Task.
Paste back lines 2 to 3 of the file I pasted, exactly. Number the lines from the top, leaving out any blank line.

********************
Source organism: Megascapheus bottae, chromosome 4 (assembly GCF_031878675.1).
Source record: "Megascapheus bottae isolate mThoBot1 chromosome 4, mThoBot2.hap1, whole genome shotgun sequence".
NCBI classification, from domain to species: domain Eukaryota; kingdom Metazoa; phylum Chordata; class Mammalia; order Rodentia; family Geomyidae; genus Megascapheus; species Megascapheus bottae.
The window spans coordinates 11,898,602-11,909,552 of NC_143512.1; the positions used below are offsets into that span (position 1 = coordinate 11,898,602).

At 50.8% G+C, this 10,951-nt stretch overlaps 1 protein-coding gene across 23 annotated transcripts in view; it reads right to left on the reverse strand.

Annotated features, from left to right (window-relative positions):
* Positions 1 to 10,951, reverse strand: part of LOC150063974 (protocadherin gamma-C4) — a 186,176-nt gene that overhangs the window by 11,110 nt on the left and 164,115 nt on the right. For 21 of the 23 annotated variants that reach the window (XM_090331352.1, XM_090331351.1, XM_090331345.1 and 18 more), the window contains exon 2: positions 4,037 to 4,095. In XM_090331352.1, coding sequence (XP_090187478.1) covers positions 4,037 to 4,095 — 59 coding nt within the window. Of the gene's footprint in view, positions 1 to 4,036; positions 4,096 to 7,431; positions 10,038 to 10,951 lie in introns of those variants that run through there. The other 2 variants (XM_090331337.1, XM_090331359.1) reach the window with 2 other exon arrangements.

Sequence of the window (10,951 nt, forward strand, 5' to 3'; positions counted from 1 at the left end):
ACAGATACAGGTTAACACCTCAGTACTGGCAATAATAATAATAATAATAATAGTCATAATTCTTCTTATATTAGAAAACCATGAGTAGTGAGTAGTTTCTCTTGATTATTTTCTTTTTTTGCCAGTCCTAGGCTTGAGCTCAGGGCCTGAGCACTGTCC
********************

Source record: "Megascapheus bottae isolate mThoBot1 chromosome 4, mThoBot2.hap1, whole genome shotgun sequence".
NCBI classification, from domain to species: domain Eukaryota; kingdom Metazoa; phylum Chordata; class Mammalia; order Rodentia; family Geomyidae; genus Megascapheus; species Megascapheus bottae.